ASUS has started to ship its top-of-the-range ProArt PA32UC professional-grade display. The new monitor features a 4K resolution and supports pretty much every advanced display feature suitable for professional usage, including Rec.2020 and DCI-P3 color spaces, 384 zone backlighting to support HDR with a peak brightness of up to 1000 nits, a Thunderbolt 3 interface, etc. The monitor naturally comes pre-calibrated and is also compatible with appropriate hardware should owners want to recalibrate their devices It took ASUS approximately 15 months to polish off its ultra-high-end LCD*, which is now available at a hefty price.

The ASUS ProArt PA32UC display relies on a 32-inch 10-bit IPS/AHVA panel with a 3840×2160 resolution, 178°/178° viewing angles, and perhaps most cutting edge of all, full array LED backlighting technology featuring 384 LED zones for dynamic local dimming. FALD backlighting is common in TVs, but is almost unheard of in shipping PC montiors, with the PA32UC becoming one of only a couple of monitors to support the feature.

As a result of it's sizable backlighting system, the monitor has a typical brightness of 400 nits as well as a peak brightness of 1000 nits for appropriate content. The manufacturer rates the monitor’s static contrast ratio at 1000:1 (not so great for a pro LCD), a response time at 5 ms GtG, whereas the refresh rate is 60 Hz.

The ProArt PA32UC covers 85% of the Rec. 2020 (BT.2020), 95% of the DCI-P3, 99.5% of the Adobe RGB, and 100% of the sRGB color spaces, just like ASUS promised when it announced the display initially. The Adobe RGB color space is central for professional photographers and designers that need to edit photos or images for publications, whereas the sRGB, the DCI-P3, and the Rec.2020 color spaces are important for video editors and animation designers who do post-production work. Meanwhile, ProArt PA32UC’s DCI-P3 coverage is below 98% – 99% supported by displays aimed primarily at video professionals. As for the Rec.2020 gamut, its coverage at 85% cannot be called significant, but since there are few displays on the market that support this color space as an input, people working on content that will be broadcast in this color gamut will appreciate its support. Like many other professional displays, the ProArt PA32UC can simultaneously display images in different color spaces when Picture-by-Picture mode is used.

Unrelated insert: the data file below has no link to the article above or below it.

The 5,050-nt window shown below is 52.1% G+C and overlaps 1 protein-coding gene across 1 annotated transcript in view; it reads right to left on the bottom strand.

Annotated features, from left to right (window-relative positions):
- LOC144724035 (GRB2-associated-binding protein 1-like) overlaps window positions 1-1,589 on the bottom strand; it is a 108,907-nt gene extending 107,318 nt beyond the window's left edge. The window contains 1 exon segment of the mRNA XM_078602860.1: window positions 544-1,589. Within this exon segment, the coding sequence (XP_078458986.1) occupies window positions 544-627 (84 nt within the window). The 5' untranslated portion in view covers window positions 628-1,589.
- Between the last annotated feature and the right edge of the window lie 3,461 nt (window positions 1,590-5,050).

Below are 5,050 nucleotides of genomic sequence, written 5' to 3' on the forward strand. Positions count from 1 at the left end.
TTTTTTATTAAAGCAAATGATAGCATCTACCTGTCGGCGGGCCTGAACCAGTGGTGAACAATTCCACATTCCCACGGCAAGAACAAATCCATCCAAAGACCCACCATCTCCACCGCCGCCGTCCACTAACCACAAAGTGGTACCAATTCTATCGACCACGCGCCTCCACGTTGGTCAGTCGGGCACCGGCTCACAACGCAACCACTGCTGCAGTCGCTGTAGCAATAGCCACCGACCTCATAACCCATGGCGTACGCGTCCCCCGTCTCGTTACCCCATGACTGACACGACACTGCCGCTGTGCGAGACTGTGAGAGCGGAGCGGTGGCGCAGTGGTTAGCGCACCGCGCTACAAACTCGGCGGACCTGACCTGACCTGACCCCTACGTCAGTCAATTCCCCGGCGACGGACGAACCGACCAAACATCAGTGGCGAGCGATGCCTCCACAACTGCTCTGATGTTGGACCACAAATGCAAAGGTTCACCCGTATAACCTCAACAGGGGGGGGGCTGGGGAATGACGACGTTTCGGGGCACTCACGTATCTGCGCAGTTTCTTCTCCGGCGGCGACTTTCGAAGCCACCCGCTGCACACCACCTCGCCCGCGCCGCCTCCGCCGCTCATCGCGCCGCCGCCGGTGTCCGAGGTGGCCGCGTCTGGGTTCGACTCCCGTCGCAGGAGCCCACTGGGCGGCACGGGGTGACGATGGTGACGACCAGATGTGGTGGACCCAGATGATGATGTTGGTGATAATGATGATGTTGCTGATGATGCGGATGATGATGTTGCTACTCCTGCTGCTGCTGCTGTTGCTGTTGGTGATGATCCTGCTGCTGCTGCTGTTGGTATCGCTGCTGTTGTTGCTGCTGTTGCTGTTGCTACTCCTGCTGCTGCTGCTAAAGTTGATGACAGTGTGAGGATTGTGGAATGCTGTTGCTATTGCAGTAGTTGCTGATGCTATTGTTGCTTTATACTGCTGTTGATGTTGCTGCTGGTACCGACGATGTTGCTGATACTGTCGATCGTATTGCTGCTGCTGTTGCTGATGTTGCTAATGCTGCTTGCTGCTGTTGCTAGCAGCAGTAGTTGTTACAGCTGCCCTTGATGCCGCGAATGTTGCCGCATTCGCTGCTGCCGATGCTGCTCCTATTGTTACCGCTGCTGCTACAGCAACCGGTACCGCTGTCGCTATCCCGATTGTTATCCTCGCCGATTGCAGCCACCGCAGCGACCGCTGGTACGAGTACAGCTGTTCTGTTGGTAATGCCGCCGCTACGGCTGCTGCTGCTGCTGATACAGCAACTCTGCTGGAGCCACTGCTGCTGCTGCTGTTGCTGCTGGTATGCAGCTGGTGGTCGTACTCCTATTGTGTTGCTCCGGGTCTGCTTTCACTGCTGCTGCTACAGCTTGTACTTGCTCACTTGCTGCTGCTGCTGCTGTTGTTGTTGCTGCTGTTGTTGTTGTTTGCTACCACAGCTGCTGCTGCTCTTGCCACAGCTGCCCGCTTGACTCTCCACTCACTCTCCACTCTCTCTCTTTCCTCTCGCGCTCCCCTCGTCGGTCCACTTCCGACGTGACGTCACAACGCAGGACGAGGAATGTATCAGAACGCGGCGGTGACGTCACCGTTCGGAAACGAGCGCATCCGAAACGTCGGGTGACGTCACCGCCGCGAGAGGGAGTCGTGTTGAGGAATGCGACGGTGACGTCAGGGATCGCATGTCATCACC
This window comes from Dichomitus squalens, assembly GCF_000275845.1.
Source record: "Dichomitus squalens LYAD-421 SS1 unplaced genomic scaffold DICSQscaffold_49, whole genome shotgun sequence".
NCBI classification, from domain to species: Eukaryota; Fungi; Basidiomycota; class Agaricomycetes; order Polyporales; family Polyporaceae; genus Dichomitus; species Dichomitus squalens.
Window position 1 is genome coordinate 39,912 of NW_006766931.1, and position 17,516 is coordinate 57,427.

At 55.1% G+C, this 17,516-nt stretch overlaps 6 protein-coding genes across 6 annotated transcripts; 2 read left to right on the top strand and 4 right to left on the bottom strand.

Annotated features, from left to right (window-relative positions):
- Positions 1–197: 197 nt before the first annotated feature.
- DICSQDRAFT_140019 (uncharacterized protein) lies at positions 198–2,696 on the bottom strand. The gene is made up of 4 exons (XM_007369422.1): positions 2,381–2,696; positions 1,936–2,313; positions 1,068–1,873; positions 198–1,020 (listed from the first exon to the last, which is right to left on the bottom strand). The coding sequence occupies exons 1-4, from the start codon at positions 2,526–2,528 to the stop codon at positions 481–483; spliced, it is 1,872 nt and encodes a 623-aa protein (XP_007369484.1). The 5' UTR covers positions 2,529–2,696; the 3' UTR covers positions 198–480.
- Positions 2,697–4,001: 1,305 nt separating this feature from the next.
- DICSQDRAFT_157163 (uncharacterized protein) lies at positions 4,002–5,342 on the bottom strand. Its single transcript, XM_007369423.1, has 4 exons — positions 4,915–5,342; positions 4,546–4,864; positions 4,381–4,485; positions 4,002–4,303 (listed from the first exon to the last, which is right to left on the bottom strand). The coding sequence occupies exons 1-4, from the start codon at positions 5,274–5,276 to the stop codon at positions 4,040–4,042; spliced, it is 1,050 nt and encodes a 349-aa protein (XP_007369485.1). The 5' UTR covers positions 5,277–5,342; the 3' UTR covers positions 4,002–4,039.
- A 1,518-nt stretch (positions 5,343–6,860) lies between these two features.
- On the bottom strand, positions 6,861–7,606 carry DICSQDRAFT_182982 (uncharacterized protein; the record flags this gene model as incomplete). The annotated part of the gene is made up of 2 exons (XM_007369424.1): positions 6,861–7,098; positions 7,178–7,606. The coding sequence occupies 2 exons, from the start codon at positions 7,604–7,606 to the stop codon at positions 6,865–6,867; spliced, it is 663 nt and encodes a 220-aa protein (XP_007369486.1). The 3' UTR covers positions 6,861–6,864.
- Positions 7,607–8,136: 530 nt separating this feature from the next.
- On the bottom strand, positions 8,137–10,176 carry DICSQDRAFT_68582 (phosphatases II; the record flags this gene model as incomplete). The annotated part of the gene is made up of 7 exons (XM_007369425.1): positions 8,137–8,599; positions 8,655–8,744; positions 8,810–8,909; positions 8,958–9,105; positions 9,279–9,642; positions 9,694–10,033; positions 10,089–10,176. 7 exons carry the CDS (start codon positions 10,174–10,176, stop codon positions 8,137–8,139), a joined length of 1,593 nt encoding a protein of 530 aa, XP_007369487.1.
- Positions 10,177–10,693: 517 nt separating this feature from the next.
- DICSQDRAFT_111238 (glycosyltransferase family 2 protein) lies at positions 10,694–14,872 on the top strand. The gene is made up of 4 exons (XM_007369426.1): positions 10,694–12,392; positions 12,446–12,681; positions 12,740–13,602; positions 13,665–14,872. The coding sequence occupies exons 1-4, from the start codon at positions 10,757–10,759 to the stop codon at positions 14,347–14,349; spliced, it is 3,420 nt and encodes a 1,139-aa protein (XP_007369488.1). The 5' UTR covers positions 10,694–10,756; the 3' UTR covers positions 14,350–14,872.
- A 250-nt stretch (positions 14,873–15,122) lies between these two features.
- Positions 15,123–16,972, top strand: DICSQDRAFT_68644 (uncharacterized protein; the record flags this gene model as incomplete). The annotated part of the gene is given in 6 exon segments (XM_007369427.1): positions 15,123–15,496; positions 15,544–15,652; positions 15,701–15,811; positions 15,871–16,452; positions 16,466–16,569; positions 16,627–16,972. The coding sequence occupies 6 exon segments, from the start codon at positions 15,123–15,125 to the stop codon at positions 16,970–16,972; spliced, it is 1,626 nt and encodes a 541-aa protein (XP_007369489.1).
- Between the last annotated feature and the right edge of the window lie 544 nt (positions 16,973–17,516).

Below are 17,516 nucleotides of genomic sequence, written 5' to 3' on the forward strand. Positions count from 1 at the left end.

Moving on to HDR support. The ProArt PA32UC has an Ultra HD Premium certification, which means that it can hit certain brightness and contrast levels, and like other HDR montiors, Asus is using HDR10 here. The monitor features an internal 14-bit LUT that support Gamma values of 2.6, 2.4, 2.2, 2.0, and 1.8 for smoother color gradients. ASUS calibrates all the ProArt PA32UC monitors individually to DeltaE ≤ 2, but the LCDs are also compatible with hardware calibrators, such as the X-rite i1 Display Pro and the Datacolor Spyder 5 series (all the color values are stored internally).

As for connectivity, the ProArt PA32UC has two Thunderbolt 3 ports (one input, one output), four HDMI 2.0b headers, and one DisplayPort 1.2 input. It is noteworthy that the unit supports both HDCP 1.4 and HDCP 2.2 for mastering content for different platforms. The monitor also comes with integrated speakers and a USB hub supporting two Type-A and one Type-C connector.

The ASUS ProArt PA32UC is currently available from B&H Photo Video at an MSRP of $1999.99. Neither Amazon US nor Newegg currently list the display on their websites, so as of press time, B&H is the only store that carries the new monitor in the U.S. While the price tag is not low, I cannot say that it is unreasonably high. A professional 32-inch monitor with a DCI-P3 support tends to cost around $1,500 in the U.S. Given the fact that the ProArt PA32UC features FALD backlighting and HDR, along with Rec.2020 color gamut and other perks, it does not seem overpriced. It is not a reference monitor (which prices tend to hit ceilings) that is meant to enable 98% - 99% of the DCI-P3 coverage, so its DCI-P3 coverage of 95% of the range seems reasonable.

Specifications of the ASUS ProArt PA32UC
Panel 32" IPS
Resolution 3840 × 2160
Refresh Rate 60 Hz
Response Time 5 ms gray-to-gray
Brightness Normal: 400 cd/m²
Normal: 1000 cd/m²
Contrast 1000:1
Viewing Angles 178°/178° horizontal/vertical
Color Saturation 100% sRGB/REC 709
99.5% Adobe RGB
95% DCI-P3
85% Rec.2020
Display Colors 1.07 billion
3D-LUT 14 bits
Pixel Pitch 0.1845 mm²
Pixel Density 137 PPI
Anti-Glare Coating Yes
Inputs 1 × DP 1.2
4 × HDMI 2.0b
2 × Thunderbolt 3 (input & output)
USB Hub 2 × USB Type-A
1 × USB Type-C
Audio 2 × 3 W speakers
3.5-mm mini jack
Mechanical Design Chassis Colors: Gray
Tilt: -5°~+23°
Swivel: -60°~+60°
Pivot: -90°~+90°
Height Adjustment: 0~130 mm
VESA Wall Mounting: 100×100mm
Power Consumption Idle 0.5 W
Active 56.84 W at 200 cd/m²

It is noteworthy that the ProArt PA32UC will cost considerably more in different parts of the world than it does in the U.S. Amazon UK lists the ProArt PA32UC for £1,999.99 ($2,770), but the model is currently out of stock. Amazon Germany sells the new professional monitor for €2,547 ($3,135), but notes that it will take two or three business days to deliver it within the country. Meanwhile, techAU web-site reports that the ProArt PA32UC will be available in Australia in May for an MSRP of A$3,499 ($2,748).